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July 25, 2012
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  Top Story 
  • Does Marissa Mayer need to be the Steve Jobs of Yahoo?
    Yahoo! made a well-received choice in longtime Google executive Marissa Mayer as CEO, but the task awaiting her is monumental and will require patience, says venture capitalist Marc Andreessen. "Apple demonstrates that it's possible to turn a tech company around. Apple also proves how hard it is because it is one of a very small number of examples. ... It's three to five years to do the job. So one of the things she needs [is] for the board to support her for that period of time," he says. Business Insider (7/16), Forbes (7/16), TheAtlantic.com (7/16), All Things D (7/16) LinkedInFacebookTwitterEmail this Story
 
  • Working women face a balancing act: The announcement that newly selected Yahoo! CEO Marissa Mayer is pregnant has refocused attention on the balancing act between career and family faced by American professionals, writes Lauren Stiller Rikleen, president of the Rikleen Institute for Strategic Leadership. "Mayer has a fantastic opportunity to create a culture which embraces flexible workplace policies that empower working parents to be the best they can be as employees and as parents," she writes. As the discussion continues, it's important to remember that parental demands don't disappear after children are out of diapers, she writes. Forbes/She Negotiates blog (7/18) LinkedInFacebookTwitterEmail this Story
  • How to get more women into the technology industry: Marissa Mayer's selection as the next CEO of Yahoo! is good news, but more needs to be done to achieve gender parity in the technology industry, write Jack Hidary and Cindy Padnos. More women need to be brought into venture-capital firms and technology companies need to cast a wider net when looking for talent, they write. "Bringing more women into the entrepreneurial sector will bring a more diverse range of ideas and innovative offerings to our economy," they write. CNNMoney/Fortune (7/17) LinkedInFacebookTwitterEmail this Story
  Women in Focus 
  • Women pursuing an MBA expect to make less money
    Women in undergraduate and MBA programs estimate that their starting salaries will be lower than that of their male peers, according to a survey by Universum. Women who are working on MBAs reported anticipated starting salaries that were almost $11,000 lower than their male counterparts. "We've showed the figures to the Forté Foundation," said Universum's Camille Kelly. "This survey acts as tangible support for the fact that women really do need a little more help in salary negotiations from the start." Forbes (7/5) LinkedInFacebookTwitterEmail this Story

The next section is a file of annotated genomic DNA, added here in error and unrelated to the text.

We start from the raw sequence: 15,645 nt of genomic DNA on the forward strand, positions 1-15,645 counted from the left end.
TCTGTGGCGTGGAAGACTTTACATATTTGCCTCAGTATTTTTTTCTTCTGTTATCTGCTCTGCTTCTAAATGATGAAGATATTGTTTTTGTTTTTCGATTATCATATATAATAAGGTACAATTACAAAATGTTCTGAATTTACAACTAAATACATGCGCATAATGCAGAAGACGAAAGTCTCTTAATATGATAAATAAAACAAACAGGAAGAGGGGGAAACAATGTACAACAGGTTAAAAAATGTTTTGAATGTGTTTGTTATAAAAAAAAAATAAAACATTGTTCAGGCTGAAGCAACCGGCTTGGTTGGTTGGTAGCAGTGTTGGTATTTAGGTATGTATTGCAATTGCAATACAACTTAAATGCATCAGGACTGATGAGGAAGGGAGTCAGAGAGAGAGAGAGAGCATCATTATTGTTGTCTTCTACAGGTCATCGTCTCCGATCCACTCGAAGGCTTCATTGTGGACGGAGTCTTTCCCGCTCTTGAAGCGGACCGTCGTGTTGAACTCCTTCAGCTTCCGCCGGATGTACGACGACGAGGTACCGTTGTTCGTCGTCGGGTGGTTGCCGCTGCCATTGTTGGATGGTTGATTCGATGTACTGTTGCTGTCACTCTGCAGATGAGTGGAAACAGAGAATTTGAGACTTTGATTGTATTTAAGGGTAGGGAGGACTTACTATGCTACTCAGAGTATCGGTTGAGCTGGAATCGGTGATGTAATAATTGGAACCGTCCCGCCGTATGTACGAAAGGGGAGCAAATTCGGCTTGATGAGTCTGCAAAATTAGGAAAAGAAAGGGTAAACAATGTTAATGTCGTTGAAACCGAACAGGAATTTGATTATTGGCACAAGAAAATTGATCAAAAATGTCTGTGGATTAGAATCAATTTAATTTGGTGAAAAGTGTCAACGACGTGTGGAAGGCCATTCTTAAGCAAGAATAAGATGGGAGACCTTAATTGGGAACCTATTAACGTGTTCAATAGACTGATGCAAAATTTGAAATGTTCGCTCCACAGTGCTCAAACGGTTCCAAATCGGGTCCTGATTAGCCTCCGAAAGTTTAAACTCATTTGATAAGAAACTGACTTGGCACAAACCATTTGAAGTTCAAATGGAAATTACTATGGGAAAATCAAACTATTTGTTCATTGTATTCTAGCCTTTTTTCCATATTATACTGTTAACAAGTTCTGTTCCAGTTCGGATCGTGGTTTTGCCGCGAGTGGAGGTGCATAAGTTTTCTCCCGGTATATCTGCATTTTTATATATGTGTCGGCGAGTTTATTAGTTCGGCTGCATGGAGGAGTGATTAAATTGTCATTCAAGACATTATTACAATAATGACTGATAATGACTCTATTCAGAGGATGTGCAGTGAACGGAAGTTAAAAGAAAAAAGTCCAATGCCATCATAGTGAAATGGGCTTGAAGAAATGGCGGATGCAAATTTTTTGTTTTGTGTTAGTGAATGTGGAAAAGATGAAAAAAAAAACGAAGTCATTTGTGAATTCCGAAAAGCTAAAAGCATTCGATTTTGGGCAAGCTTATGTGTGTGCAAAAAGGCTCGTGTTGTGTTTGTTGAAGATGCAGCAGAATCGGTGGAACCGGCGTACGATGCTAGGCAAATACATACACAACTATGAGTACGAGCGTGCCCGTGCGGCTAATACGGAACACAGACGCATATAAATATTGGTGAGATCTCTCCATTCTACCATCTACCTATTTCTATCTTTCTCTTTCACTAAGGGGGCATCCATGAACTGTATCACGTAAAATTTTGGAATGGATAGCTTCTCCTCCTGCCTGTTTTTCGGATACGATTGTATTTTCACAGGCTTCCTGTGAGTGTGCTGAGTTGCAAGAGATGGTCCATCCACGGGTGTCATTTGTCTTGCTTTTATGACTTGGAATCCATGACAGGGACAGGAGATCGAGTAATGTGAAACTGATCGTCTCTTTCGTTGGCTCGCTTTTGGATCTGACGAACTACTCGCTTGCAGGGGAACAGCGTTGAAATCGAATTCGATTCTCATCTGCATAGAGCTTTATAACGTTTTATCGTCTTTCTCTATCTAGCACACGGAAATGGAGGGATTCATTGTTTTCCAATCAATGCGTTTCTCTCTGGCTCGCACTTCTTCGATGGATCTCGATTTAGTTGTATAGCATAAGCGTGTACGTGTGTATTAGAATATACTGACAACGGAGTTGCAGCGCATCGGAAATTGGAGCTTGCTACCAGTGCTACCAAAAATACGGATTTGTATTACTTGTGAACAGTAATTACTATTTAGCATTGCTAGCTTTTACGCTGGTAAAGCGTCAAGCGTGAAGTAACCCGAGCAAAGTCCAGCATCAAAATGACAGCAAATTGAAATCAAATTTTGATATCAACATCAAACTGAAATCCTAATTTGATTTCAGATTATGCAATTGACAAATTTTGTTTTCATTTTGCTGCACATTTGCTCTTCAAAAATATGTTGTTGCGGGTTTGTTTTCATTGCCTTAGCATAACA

• Many women are primary earners, study finds
    The majority of women are the primary earners in their households, according to a study by Prudential Financial. Fifty-three percent of the women in the study reported being primary breadwinners. "This new data shows that consistent with demographic trends and reflecting the impact of the financial crisis, the majority of women today are financially responsible for generating their own and their families' income," said Prudential Financial's Susan Blount. Financial Advisor online (7/12), BusinessNewsDaily.com (7/12) LinkedInFacebookTwitterEmail this Story
  • Other News
  Forté Foundation News 
  • 2012 Forté Women MBA Forums
    Thinking about an MBA? Attend a Forté Forum for free in one of 10 cities in North America and Europe to:

    • Connect with admissions staff from leading business schools in Europe and North America
    • Learn ways you can finance your MBA
    • Find the school that's right for you
    • Hear advice and stories from MBA women across multiple industries and career stages
    • Learn how an MBA can help you succeed in virtually any career or industry -- even the non-profit sector
    • Meet women like yourself who are also considering an MBA program

    The cost to attend a Forté Forum is free for pre-registrants. Onsite registration is $5. Review the schedule of dates and locations, and register online today. LinkedInFacebookTwitterEmail this Story